Whether you’re a regular home chef or a special occasion meal-maker, you’ll need your oven soon if you plan on having or attending a Thanksgiving get-together. The last thing you want on Thanksgiving Day is to find that your oven isn’t working properly, or you don’t have enough time to cook everything you were planning to.
Follow the tips and instructions below to help you prepare your oven (and your mind) for the upcoming challenge of Thanksgiving cooking!
First, Ensure Your Oven Is Clean and Running Properly
Before doing anything, check the inside of your oven to make sure it’s clean. A dirty oven won’t cook your dishes as effectively and will even affect the taste! We recommend cleaning heavily used appliances every 1-3 months, and once or twice a year for mildly used ones.
Gather Your Materials
Even if your oven comes with a self-clean feature, we recommend cleaning the oven two weeks before Thanksgiving (in case of breakdown). This is because the internal temperature of the oven can raise up to 1000°F during a self-clean which risks damage to the circuit board, fuse, or thermostat. Cleaning it by hand instead allows you to do a thorough clean without risking your oven’s ability to function, especially if your oven is more than reasonably dirty. For a homemade cleaning remedy, gather these materials:
- White Vinegar
- Baking Soda
- Clean cloth/rag
- Scouring pad
- Dish Soap* (optional)
- Ammonia* (optional)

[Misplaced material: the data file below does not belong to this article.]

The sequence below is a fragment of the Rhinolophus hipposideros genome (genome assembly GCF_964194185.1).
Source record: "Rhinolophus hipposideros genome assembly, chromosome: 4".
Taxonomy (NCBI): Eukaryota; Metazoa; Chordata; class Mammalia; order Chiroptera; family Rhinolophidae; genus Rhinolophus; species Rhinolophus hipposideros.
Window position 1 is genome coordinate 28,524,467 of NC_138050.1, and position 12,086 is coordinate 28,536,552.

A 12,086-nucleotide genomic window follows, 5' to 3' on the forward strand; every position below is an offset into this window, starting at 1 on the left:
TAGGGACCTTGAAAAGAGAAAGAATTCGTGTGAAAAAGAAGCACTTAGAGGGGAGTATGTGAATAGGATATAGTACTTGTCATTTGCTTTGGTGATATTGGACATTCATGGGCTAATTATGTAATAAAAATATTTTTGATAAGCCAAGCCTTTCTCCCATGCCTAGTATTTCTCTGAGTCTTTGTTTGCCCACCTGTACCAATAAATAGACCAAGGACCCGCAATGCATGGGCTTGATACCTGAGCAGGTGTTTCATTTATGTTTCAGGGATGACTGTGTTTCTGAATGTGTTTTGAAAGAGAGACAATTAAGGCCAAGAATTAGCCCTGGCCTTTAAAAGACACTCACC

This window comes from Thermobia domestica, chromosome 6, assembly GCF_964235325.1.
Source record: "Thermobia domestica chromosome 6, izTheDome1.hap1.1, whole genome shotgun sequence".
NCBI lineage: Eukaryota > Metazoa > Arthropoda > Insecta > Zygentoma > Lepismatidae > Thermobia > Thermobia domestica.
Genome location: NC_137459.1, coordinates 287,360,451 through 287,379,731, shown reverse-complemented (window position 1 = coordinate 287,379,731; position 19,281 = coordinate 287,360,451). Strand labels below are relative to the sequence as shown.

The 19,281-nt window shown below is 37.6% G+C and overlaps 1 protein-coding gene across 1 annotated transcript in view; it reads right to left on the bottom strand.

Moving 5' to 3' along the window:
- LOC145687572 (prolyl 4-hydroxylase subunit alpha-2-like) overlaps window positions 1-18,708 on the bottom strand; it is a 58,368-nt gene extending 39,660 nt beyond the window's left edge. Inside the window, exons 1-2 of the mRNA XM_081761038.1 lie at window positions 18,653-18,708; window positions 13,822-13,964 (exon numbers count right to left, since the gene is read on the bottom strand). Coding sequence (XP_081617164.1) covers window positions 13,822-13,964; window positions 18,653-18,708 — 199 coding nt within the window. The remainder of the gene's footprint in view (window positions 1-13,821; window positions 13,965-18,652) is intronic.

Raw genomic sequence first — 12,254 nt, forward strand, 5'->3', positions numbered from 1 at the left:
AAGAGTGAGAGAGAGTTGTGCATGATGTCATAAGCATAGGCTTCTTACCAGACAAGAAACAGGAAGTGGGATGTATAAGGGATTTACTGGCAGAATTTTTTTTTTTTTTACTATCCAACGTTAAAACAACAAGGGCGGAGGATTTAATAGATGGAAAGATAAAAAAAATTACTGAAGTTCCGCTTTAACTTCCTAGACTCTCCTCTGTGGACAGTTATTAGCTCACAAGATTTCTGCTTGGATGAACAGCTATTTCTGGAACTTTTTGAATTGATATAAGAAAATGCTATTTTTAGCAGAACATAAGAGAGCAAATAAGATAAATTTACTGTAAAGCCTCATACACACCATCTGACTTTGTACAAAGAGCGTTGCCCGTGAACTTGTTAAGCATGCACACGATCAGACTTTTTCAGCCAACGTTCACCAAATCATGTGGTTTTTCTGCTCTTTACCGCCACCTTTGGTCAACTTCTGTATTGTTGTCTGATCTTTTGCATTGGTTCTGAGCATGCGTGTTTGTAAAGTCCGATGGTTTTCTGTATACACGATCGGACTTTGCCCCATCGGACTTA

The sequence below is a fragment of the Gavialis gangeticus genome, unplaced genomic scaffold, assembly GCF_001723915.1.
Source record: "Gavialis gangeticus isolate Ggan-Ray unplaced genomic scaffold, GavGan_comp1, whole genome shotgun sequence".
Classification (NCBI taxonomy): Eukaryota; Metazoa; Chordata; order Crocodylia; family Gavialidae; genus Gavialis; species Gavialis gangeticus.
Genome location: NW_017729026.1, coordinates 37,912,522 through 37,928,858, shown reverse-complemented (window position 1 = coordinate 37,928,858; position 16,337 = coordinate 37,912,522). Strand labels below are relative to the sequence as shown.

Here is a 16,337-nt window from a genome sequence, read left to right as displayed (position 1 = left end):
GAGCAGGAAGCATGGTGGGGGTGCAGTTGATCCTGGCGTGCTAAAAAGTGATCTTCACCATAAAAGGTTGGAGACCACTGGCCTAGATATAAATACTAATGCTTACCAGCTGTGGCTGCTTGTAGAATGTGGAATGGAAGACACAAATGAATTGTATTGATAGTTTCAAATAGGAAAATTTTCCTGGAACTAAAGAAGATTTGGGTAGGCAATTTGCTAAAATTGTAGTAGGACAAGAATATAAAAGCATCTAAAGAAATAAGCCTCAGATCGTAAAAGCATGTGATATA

If you decide to use ammonia or a chemical cleaner, we recommend you also gather:
- Rubber cleaning gloves
- Safety Glasses
Cleaning the Inside of Your Oven
After you have gathered these materials, fill an oven-safe bowl with white vinegar and place it on the middle shelf in the oven. Set the oven to heat to 270°F. When the oven has reached this temperature, turn it off and leave it closed for several hours to let the vinegar steam. Remove the bowl of vinegar after a few hours. You should be able to wipe away any food residue without much effort. Use a scouring pad and a mixture of equal parts water and vinegar to scrub whatever tough spots remain.
If your oven has built up years’ worth of grime, a bit more elbow grease and a stronger solution may be required. In this case, you might follow the instructions for a chemical cleaner that is oven specific. Alternatively, you can make a mixture of ammonia and water (1/2 cup of ammonia and one quart of water; dip a cloth into the mixture and use to wipe the interior walls). For extra dirty oven racks, fill a tub with hot water mixed with some dish soap and let the racks soak for 10 – 15 minutes. Then you can use a scouring pad to scrape off the softened grime.
For cleaning the inside of the oven door, begin by adding a little water to baking soda and mixing it into a paste. Spread this paste over the door and let it sit for 20 mins. You can wipe it clean with a dry cloth afterwards.
Checking Your Oven’s Temperature Accuracy
After you have brought your oven back to its former glory, it might also be a good idea to check how accurate its temperature reader is. Many ovens can read 20°F off or more from the actual temperature. This is because the sensor is in the wall, closer to the source of heat. To properly cook food, you’ll want the temperature to be accurate within a 25°F range (with the temperature being not more than around 12°F too high or low). By using a cheap oven thermometer with a dial or a digital probe temperature reader, you can gauge your oven’s actual temperature.
To test your oven, place a dial oven thermometer or the metal probe of a digital temperature reader on the center rack (place dial type where you can read it through the oven door window). Set your oven to your desired temperature for a dish you plan to make. Over the course of 2 hours, write down the temperature from the thermometer every 15 minutes. Then average the temperatures to find your oven’s actual average. Knowing your oven’s actual average temperature will help you cook dishes that are finicky about heat.